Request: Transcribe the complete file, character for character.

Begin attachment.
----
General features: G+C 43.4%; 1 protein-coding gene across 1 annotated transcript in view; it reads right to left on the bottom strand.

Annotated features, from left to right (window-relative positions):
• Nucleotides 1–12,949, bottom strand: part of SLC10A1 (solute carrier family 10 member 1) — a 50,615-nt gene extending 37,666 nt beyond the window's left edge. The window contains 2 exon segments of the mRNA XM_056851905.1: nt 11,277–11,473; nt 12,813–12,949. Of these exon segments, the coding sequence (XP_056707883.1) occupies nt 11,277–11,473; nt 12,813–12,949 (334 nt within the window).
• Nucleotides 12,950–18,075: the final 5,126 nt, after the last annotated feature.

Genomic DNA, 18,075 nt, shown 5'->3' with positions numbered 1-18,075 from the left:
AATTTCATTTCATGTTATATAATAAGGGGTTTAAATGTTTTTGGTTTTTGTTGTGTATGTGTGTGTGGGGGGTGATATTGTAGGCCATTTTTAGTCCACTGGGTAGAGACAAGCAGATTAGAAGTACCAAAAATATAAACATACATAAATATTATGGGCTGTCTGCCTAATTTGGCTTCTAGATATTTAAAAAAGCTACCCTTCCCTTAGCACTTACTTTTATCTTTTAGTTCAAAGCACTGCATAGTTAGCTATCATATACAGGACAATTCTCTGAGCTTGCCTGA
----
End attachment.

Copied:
General features: G+C 43.4%; 1 protein-coding gene across 1 annotated transcript in view; it reads right to left on the bottom strand.

Annotated features, from left to right (window-relative positions):
• Nucleotides 1–12,949, bottom strand: part of SLC10A1 (solute carrier family 10 member 1) — a 50,615-nt gene extending 37,666 nt beyond the window's left edge. The window contains 2 exon segments of the mRNA XM_056851905.1: nt 11,277–11,473; nt 12,813–12,949. Of these exon segments, the coding sequence (XP_056707883.1) occupies nt 11,277–11,473; nt 12,813–12,949 (334 nt within the window).
• Nucleotides 12,950–18,075: the final 5,126 nt, after the last annotated feature.

Genomic DNA, 18,075 nt, shown 5'->3' with positions numbered 1-18,075 from the left:
AATTTCATTTCATGTTATATAATAAGGGGTTTAAATGTTTTTGGTTTTTGTTGTGTATGTGTGTGTGGGGGGTGATATTGTAGGCCATTTTTAGTCCACTGGGTAGAGACAAGCAGATTAGAAGTACCAAAAATATAAACATACATAAATATTATGGGCTGTCTGCCTAATTTGGCTTCTAGATATTTAAAAAAGCTACCCTTCCCTTAGCACTTACTTTTATCTTTTAGTTCAAAGCACTGCATAGTTAGCTATCATATACAGGACAATTCTCTGAGCTTGCCTGA